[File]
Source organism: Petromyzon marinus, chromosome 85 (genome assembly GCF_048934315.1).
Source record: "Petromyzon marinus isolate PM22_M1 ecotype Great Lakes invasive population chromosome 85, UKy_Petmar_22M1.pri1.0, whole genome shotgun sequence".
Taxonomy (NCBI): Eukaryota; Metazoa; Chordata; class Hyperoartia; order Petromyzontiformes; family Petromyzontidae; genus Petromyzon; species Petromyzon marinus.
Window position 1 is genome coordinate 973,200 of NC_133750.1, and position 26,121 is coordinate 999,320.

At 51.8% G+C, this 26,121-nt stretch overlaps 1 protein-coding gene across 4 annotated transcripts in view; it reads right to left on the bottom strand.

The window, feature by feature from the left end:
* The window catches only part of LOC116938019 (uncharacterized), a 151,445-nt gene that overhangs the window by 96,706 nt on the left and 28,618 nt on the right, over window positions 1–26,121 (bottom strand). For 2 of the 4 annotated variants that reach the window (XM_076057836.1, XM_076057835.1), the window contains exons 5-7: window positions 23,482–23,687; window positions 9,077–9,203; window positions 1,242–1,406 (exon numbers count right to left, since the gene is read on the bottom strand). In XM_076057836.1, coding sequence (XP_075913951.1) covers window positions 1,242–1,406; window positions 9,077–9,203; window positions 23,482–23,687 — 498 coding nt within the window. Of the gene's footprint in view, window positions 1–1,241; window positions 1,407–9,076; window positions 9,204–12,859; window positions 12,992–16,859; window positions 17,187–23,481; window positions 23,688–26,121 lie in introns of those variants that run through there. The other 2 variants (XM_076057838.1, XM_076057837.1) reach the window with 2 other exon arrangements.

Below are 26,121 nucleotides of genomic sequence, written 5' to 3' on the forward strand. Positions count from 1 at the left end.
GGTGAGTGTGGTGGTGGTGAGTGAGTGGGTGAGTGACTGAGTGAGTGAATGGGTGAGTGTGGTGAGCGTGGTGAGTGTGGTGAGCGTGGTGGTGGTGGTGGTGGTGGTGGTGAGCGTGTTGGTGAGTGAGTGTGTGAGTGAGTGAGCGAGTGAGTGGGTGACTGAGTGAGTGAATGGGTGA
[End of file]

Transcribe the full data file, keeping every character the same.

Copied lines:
Source organism: Petromyzon marinus, chromosome 85 (genome assembly GCF_048934315.1).
Source record: "Petromyzon marinus isolate PM22_M1 ecotype Great Lakes invasive population chromosome 85, UKy_Petmar_22M1.pri1.0, whole genome shotgun sequence".
Taxonomy (NCBI): Eukaryota; Metazoa; Chordata; class Hyperoartia; order Petromyzontiformes; family Petromyzontidae; genus Petromyzon; species Petromyzon marinus.
Window position 1 is genome coordinate 973,200 of NC_133750.1, and position 26,121 is coordinate 999,320.

At 51.8% G+C, this 26,121-nt stretch overlaps 1 protein-coding gene across 4 annotated transcripts in view; it reads right to left on the bottom strand.

The window, feature by feature from the left end:
* The window catches only part of LOC116938019 (uncharacterized), a 151,445-nt gene that overhangs the window by 96,706 nt on the left and 28,618 nt on the right, over window positions 1–26,121 (bottom strand). For 2 of the 4 annotated variants that reach the window (XM_076057836.1, XM_076057835.1), the window contains exons 5-7: window positions 23,482–23,687; window positions 9,077–9,203; window positions 1,242–1,406 (exon numbers count right to left, since the gene is read on the bottom strand). In XM_076057836.1, coding sequence (XP_075913951.1) covers window positions 1,242–1,406; window positions 9,077–9,203; window positions 23,482–23,687 — 498 coding nt within the window. Of the gene's footprint in view, window positions 1–1,241; window positions 1,407–9,076; window positions 9,204–12,859; window positions 12,992–16,859; window positions 17,187–23,481; window positions 23,688–26,121 lie in introns of those variants that run through there. The other 2 variants (XM_076057838.1, XM_076057837.1) reach the window with 2 other exon arrangements.

Below are 26,121 nucleotides of genomic sequence, written 5' to 3' on the forward strand. Positions count from 1 at the left end.
GGTGAGTGTGGTGGTGGTGAGTGAGTGGGTGAGTGACTGAGTGAGTGAATGGGTGAGTGTGGTGAGCGTGGTGAGTGTGGTGAGCGTGGTGGTGGTGGTGGTGGTGGTGGTGAGCGTGTTGGTGAGTGAGTGTGTGAGTGAGTGAGCGAGTGAGTGGGTGACTGAGTGAGTGAATGGGTGA